Google fights French ‘right to be forgotten in EU court

Blanche Robertson
September 13, 2018

He called on the ECJ to "limit the scope" of the right to be forgotten. Because of the ruling, users can request that a search engine such as Google remove certain information, such as personal information, from queries.

For its part, Google has argued that the policy could allow for individual censorship within countries to be applied globally. It said by not doing so, Google isn't respecting citizens' right to privacy.

Microsoft and groups like the Internet Freedom Foundation and the Wikimedia Foundation intervened in Tuesday's hearing, as well as legal representatives for France, Ireland, Greece, Austria and Poland. And that "right to be forgotten" requests are a QUOTE: "serious assault on the public's right to access lawful information".

It's a comparatively new idea, but a landmark ruling in 2014 from the European Court of Justice set the initial parameters of how it might apply.

While the content remains online, it can not be found via online searches of an individual's name.

That is to say, if a request is made for the removal of content from, then it won't be removed from a search executed from, for example.

Since 2014, the search engine has received more than 700,000 requests to delist information amounting to 2.7 million web addresses.

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France is headed to the European Court of Justice to establish whether it can force companies such as Google to de-list search results globally. But its main bone of contention is that Google isn't delisting the results everywhere. Its general counsel, Kent Walker, said in a blog post in November that complying with the order "would encourage other countries, including less democratic regimes, to try to impose their values on citizens in the rest of the world".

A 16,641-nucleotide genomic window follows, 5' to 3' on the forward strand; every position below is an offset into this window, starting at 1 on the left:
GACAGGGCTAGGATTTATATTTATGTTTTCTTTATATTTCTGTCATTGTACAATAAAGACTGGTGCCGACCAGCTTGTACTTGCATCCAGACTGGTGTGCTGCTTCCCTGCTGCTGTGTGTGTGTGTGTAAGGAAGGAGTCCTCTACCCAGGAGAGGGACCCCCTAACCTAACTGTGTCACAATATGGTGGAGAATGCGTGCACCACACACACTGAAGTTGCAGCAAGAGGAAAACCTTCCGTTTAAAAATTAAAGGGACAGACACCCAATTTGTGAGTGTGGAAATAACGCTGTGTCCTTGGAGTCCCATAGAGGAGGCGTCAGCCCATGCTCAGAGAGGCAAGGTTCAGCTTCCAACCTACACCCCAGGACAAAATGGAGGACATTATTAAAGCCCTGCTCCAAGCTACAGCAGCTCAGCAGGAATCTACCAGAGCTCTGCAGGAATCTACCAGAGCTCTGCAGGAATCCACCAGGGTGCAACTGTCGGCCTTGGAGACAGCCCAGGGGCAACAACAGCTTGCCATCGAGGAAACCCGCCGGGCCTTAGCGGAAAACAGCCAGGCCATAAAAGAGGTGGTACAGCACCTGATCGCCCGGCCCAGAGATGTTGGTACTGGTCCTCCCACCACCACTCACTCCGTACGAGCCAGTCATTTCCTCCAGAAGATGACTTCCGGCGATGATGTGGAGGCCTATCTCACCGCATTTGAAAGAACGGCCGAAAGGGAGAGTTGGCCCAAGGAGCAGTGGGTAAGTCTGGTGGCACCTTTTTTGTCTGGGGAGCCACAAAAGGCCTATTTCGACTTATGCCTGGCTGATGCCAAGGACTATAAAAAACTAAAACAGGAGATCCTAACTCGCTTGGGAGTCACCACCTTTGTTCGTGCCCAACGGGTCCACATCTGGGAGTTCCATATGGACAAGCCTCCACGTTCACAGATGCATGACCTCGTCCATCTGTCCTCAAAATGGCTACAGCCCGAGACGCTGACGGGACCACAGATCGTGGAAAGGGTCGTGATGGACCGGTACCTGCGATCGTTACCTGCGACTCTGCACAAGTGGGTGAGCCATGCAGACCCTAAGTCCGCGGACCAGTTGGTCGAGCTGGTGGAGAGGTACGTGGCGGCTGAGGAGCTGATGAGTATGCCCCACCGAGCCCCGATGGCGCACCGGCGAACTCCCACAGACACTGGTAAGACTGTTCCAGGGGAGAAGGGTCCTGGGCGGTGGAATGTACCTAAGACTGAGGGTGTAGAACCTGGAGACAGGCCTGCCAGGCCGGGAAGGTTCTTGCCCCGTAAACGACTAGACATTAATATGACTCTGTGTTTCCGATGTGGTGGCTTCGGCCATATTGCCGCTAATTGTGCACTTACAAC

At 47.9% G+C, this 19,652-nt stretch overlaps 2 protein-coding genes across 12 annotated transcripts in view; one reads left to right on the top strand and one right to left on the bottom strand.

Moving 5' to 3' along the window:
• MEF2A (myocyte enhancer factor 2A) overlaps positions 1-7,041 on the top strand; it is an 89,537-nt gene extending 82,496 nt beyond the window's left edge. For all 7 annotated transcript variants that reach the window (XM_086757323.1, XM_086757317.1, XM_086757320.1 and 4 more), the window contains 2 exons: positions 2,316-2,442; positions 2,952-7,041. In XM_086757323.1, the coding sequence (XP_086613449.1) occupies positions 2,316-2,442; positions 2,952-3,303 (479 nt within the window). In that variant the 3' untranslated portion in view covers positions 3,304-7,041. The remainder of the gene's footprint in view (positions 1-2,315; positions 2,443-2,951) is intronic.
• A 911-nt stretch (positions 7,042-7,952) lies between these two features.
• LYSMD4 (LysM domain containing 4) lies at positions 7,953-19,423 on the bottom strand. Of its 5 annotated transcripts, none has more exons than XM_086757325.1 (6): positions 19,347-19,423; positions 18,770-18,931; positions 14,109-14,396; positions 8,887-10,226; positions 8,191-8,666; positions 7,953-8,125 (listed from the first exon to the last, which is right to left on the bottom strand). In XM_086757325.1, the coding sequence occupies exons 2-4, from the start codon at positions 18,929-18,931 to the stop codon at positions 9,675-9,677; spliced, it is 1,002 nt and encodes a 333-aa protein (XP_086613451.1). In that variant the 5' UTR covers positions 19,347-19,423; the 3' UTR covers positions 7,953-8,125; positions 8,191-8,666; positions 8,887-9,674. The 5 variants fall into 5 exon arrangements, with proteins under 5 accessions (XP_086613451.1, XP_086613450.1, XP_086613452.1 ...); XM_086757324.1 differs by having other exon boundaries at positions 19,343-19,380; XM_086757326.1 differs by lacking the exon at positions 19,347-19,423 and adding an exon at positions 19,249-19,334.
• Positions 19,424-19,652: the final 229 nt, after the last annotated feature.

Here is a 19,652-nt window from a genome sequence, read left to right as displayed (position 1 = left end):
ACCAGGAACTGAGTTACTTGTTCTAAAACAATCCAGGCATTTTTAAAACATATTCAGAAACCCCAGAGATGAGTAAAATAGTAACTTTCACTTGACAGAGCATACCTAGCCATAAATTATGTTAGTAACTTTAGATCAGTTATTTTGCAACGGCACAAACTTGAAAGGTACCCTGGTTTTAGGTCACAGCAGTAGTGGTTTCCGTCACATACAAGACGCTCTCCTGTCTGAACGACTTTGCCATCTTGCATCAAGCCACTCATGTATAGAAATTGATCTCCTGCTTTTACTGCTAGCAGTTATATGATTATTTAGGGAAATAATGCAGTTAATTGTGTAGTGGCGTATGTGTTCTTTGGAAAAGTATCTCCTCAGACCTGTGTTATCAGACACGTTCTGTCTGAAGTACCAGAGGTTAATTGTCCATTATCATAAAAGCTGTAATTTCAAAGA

The search giant has the backing of a wide range of human rights and media organisations, including Article 19, a British-led human rights organisation.

In essence, it would mean regulators globally would have to hide articles that met the criteria not only from European domains such as, but and other worldwide iterations of search engines.

"This case could see the right to be forgotten threatening global free speech", Thomas Hughes, the executive director of the freedom-of-expression group Article 19, said.

In a related case that will also be heard Tuesday, the European Union court will be asked to weigh in on a request by four people in France who want their search results to be purged of any information about their political beliefs and criminal records, without taking into account public interest.

"This would effectively erase the public's right to know important information about people who represent them in society or provide them services", the firm said in a blogpost.

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